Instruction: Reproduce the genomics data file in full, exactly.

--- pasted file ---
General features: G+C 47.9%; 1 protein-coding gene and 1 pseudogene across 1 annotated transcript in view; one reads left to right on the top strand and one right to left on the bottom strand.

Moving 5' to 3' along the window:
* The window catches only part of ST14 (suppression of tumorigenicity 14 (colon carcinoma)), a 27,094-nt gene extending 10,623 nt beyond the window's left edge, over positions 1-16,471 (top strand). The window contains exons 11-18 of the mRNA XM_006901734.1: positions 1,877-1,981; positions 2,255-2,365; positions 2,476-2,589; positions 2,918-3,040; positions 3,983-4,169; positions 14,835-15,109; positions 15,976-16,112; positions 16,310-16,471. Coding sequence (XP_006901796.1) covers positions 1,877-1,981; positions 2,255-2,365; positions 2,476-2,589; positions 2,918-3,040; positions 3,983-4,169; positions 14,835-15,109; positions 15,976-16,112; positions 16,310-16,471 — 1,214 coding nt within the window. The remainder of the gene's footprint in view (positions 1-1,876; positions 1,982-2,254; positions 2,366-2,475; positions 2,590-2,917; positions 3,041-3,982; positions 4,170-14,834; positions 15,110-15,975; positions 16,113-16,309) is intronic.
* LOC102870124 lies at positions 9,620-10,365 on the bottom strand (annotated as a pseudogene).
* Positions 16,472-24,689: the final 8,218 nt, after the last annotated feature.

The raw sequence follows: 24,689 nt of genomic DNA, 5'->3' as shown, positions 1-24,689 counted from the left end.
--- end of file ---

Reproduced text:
General features: G+C 47.9%; 1 protein-coding gene and 1 pseudogene across 1 annotated transcript in view; one reads left to right on the top strand and one right to left on the bottom strand.

Moving 5' to 3' along the window:
* The window catches only part of ST14 (suppression of tumorigenicity 14 (colon carcinoma)), a 27,094-nt gene extending 10,623 nt beyond the window's left edge, over positions 1-16,471 (top strand). The window contains exons 11-18 of the mRNA XM_006901734.1: positions 1,877-1,981; positions 2,255-2,365; positions 2,476-2,589; positions 2,918-3,040; positions 3,983-4,169; positions 14,835-15,109; positions 15,976-16,112; positions 16,310-16,471. Coding sequence (XP_006901796.1) covers positions 1,877-1,981; positions 2,255-2,365; positions 2,476-2,589; positions 2,918-3,040; positions 3,983-4,169; positions 14,835-15,109; positions 15,976-16,112; positions 16,310-16,471 — 1,214 coding nt within the window. The remainder of the gene's footprint in view (positions 1-1,876; positions 1,982-2,254; positions 2,366-2,475; positions 2,590-2,917; positions 3,041-3,982; positions 4,170-14,834; positions 15,110-15,975; positions 16,113-16,309) is intronic.
* LOC102870124 lies at positions 9,620-10,365 on the bottom strand (annotated as a pseudogene).
* Positions 16,472-24,689: the final 8,218 nt, after the last annotated feature.

The raw sequence follows: 24,689 nt of genomic DNA, 5'->3' as shown, positions 1-24,689 counted from the left end.